How Can I Stop a Crying Cat at Night?
It is important to know why cats cry like babies at night. However, you’ll also want to know how to stop this behavior. It is extremely disruptive and disturbs your sleep, leaving you groggy and frustrated. Besides, cats always meow to communicate something to humans. It is best to know what our cats are trying to say to us so that we can fulfil these needs and give them a happy life.
Below are my top tips on how to stop your cat from crying at night. But before you do any of these steps, make sure you rule out medical conditions first. Behavior changes are always best seen by a vet. So, once your veterinarian has given your cat the all-clear, try one or more of these fixes.
1. Change Feeding Times
Traditional feeding is where you feed your cat two meals a day, splitting their calories into two meals. Usually, pet parents who feed their cats traditionally will give their cats one meal in the morning and the second meal in the late afternoon or early evening.
This feeding schedule can be the easiest for you. It is also one of the more natural feeding routines for your cat as they would hunt in the morning and in the late evening, which goes along with their natural sleeping and hunting patterns. If you are using this traditional feeding routine, I recommend feeding your cat its evening meal as late as possible. This means it is less likely your cat will wake you up in hunger.
However, if you want to stop your cat from crying out in hunger while you’re sleeping, smaller and more frequent meals are a much better option. And with the help of an automatic feeder for your cat, you can feed them these small meals while you’re fast asleep.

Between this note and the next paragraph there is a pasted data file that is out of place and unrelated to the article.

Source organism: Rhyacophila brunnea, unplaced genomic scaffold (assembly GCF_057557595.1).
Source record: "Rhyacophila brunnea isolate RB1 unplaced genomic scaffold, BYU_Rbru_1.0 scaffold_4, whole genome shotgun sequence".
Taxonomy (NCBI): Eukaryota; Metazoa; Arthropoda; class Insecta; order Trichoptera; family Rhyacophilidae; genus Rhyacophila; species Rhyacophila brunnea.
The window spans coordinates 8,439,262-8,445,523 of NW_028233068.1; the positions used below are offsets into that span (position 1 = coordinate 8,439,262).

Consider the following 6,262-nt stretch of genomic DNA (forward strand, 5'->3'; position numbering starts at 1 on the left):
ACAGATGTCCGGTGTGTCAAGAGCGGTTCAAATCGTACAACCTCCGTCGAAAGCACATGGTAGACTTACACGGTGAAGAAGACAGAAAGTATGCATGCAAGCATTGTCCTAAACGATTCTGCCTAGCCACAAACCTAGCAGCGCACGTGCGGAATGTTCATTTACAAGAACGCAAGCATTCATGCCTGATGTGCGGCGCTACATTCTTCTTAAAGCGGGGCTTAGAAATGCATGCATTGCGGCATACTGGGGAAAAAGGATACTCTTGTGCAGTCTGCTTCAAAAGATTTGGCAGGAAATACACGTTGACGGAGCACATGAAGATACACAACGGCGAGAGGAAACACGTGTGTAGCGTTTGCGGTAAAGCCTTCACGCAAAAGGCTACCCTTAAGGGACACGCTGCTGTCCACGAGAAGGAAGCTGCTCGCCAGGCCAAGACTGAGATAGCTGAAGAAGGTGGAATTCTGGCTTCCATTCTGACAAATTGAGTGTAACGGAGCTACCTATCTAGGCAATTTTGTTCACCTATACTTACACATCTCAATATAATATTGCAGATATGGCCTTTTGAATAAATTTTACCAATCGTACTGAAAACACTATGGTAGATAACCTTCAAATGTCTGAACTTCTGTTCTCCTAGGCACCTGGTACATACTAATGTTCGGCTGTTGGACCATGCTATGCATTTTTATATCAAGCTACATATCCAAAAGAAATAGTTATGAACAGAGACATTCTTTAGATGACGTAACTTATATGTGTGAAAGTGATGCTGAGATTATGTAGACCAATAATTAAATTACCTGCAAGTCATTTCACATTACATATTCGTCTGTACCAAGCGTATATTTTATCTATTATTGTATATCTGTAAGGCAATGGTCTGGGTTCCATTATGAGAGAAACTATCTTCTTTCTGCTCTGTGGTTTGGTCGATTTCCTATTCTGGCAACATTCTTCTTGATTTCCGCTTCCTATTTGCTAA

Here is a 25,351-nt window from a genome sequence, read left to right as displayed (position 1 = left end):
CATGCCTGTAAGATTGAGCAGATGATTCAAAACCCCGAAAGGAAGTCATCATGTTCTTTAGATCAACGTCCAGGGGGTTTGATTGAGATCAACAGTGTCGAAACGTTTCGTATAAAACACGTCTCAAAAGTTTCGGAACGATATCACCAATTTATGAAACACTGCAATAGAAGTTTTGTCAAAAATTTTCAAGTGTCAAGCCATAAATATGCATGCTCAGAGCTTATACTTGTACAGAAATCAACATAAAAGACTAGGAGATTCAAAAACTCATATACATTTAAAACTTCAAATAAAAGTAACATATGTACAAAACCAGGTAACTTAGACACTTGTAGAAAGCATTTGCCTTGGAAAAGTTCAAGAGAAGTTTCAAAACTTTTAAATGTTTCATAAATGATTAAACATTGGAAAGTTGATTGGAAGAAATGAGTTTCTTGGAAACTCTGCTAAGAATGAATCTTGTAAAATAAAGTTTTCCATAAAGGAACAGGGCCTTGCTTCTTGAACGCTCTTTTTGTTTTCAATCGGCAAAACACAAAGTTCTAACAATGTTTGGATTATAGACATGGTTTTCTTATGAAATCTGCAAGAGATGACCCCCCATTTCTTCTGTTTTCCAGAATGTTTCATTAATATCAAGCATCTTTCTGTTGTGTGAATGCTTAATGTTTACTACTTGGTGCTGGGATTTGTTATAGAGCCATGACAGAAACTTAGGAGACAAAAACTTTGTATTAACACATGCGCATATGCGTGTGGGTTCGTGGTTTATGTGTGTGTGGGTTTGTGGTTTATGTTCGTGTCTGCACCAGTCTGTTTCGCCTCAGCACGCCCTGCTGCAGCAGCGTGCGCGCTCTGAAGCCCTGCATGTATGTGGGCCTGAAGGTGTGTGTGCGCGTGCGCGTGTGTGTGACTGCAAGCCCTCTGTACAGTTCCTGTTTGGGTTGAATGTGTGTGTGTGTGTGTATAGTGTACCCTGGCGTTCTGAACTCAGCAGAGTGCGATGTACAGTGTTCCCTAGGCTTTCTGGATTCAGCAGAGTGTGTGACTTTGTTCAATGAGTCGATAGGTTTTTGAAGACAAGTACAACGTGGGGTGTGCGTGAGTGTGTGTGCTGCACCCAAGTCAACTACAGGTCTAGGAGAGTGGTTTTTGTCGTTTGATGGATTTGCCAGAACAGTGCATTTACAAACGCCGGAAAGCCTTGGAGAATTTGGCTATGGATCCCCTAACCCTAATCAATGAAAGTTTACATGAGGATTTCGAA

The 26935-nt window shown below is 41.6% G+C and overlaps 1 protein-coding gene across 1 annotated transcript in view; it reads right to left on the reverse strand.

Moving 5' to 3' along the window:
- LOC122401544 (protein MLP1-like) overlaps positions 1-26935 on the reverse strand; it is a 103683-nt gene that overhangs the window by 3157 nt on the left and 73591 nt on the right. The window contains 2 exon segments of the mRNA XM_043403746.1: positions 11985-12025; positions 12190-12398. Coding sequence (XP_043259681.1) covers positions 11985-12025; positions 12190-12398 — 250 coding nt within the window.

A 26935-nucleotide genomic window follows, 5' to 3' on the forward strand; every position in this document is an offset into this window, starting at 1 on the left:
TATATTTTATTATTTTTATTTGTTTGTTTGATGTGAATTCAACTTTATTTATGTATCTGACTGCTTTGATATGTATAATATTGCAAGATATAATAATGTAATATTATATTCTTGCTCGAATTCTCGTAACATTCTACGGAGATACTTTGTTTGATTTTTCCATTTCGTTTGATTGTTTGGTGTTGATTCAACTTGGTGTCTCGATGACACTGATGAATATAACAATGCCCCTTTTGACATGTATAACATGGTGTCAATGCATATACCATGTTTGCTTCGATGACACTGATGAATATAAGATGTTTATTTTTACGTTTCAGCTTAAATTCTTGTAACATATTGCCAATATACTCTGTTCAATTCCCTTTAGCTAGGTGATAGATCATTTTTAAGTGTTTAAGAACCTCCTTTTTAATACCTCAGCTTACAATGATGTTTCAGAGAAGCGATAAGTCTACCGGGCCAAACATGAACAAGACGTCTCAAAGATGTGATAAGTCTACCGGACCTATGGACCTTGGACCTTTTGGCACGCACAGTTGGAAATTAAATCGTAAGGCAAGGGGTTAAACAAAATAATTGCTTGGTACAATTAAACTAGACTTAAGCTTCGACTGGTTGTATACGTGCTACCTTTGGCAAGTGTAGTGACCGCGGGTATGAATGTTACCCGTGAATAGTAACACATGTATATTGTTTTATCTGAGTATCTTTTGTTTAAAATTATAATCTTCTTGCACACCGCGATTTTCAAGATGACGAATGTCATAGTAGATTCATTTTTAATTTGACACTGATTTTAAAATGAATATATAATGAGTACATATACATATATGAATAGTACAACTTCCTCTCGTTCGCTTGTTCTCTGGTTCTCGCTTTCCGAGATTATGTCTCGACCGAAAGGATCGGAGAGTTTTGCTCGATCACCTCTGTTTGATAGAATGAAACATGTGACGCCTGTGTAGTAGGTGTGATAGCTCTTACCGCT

Automatic feeders today are very advanced and easy to use. You simply put the food inside and then set timers for when you want your cat to be fed. Some feeders will deliver 2 meals per day, whereas others feed up to 10 meals. You can set the timers to deliver meals at the hour your cat starts making a racket. If they are truly crying because of hunger, this should solve all your worries!
2. Use Food Puzzles
In the wild, cats eat frequently as they use large amounts of energy when they explore and hunt. You can replicate this feeding style by using food puzzles. Basic food puzzles involve you putting treats or your cat’s meal in different slots. Then your cat will have to figure out how to open these compartments to get their food.
Try putting down a food puzzle just as you go to bed to stop your cat from getting hungry at night. This is more beneficial than putting down a bowl of food as they challenge your kitty, giving them some mental stimulation and enrichment. Therefore, this solves two of the possible causes of meowing at night. Firstly, this is a great way to feed your cat while you sleep. And secondly, they help to keep your cat entertained and curb boredom.